By Alex Fernandes, Tooting CLP
For anyone only familiar with European or US politics, looking at the scale and complexity of the Brazilian elections feels like staring into the gaping maw of a Lovecraftian horror. With 35 registered political parties (many of whom have almost identical names but wildly different policies) and a nominally proportional voting system in drastic need of reform, the last few decades of Brazilian elections have been victories for coalitions, with the Workers’ Party (PT, formerly led by Lula da Silva and later Dilma Roussef) and the Brazilian Democratic Movement (MDB) being the main players.
This year however, the Social Liberal party (PSL), who at the last election for the Chamber of Deputies secured just one seat, managed to come second with 52 of 513 seats and 10.1% of the vote. Their presidential candidate, Jair Bolsonaro, won 46% of the vote at the presidential election and is set to go up against the PT candidate Fernando Haddad in a second round on October 28th.
Prior to January 2018, the PSL was a relatively straightforward socially and economically liberal party, advocating primarily for free markets, limited state intervention, as well as a flat tax. The party was heavily influenced by an internal libertarian and minarchistic tendency knows as the Livres (“The Free”), who additionally advocated for cannabis legalisation and gay marriage on top of the party’s broadly economically liberal policies.
Massive anti-Bolsonaro in Sao Paulo protest shortly before the election
In January, Jair Bolsonaro, a former military Captain and member of the Chamber of Deputies (under the right-wing Progressivos party), announced he was joining the PSL, a move that was welcomed by then party leader Luciano Bivar but heavily criticised and rejected by the Livres, due to Bolsonaro’s hard-right economic and social ideology. Bolsonaro’s affiliation to the party led the Livres to split from the PSL, and the party’s policies to swing sharply to the far right. Although PSL’s nominal presidency is held by Gustavo Bebbiano, Bolsonaro is seen as the de facto party leader, and PSL’s policies have become interlinked with Bolsonaro’s own political stances, which are broadly racist, nationalist, anti-gay, anti-abortion, anti-woman, anti-communist, anti-immigrant, anti-environment, anti-NGO, and heavily pro-military.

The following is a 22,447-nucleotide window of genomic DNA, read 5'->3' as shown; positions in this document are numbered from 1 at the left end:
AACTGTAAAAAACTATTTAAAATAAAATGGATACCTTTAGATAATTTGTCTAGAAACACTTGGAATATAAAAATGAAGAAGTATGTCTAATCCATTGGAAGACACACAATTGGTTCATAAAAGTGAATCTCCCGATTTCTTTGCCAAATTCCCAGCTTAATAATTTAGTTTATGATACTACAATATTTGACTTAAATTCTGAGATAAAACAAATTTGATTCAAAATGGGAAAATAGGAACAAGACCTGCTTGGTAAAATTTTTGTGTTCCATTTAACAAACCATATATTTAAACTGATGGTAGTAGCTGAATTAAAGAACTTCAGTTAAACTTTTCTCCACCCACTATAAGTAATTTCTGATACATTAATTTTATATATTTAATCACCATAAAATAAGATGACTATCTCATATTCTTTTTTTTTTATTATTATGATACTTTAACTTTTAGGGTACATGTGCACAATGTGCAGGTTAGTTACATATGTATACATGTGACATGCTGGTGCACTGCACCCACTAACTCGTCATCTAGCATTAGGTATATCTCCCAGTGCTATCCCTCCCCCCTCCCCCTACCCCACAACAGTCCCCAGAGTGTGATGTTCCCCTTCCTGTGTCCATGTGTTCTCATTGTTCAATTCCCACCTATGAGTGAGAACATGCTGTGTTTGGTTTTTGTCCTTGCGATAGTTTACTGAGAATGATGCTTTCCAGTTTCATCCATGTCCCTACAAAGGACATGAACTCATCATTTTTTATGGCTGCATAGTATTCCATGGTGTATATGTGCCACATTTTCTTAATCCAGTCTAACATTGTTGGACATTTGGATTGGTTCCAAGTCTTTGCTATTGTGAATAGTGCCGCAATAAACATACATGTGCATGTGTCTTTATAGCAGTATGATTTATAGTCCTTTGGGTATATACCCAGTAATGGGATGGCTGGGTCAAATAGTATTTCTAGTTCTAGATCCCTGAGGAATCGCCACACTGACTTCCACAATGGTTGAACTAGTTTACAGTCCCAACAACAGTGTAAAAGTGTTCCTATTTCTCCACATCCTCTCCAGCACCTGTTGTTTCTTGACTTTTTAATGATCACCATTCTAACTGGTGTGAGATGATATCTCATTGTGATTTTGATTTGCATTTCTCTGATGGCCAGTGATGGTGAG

On the surface it’s easy to compare Jair Bolsonaro to Donald Trump- both are outsider populists known for speaking their minds and making controversial, at times taboo statements, in an environment where a large portion of the electorate are distrustful of “mainstream” politicians and news. Both are taking advantage of a political and media sphere where big personalities, rather than policies, are what wins elections. But whereas Trump has the appearance of a lumbering oaf, surrounded by establishment Republican ghouls taking advantage of his presidency to slash taxes and pass vile anti-immigrant legislation while POTUS shouts incoherently at Fox & Friends, Bolsonaro is almost cartoonishly evil in a far more sinister way.
Bolsonaro is an open and ardent supporter of the Brazilian military dictatorship that tortured thousands, and refers to the military period as “20 years of order and progress” whilst using parliamentary speeches to praise known torturers like Carlos Alberto Brilhante Ustra as “national hero[es]”. In a 1998 interview, he stated that the Pinochet dictatorship in Chile “should have killed more people”, and later that Brazilian police weren’t doing enough killing themselves. This in addition to dozens of controversies in Bolsonaro’s time as a politician, including saying that he’d rather his son die in a car accident than bring home a man, that a fellow member of the Chamber was “too ugly to rape”, and that families seeking the bodies of dead relatives killed under the military dictatorship were “dogs seeking bones”.
It is telling that his presidential campaign coalition with the Brazilian Labour Renewal Party (PRTB) carries the slogan “Brazil above everyone, God above all”- a line that chillingly echoes the Portuguese fascist slogan “God, Country, and Family”. Unless something drastic changes in the next three weeks, Brazil looks set to elect an out-and-out fascist to its presidency, with a bolstered PSL primed to push through legislation in the Chamber of Deputies.
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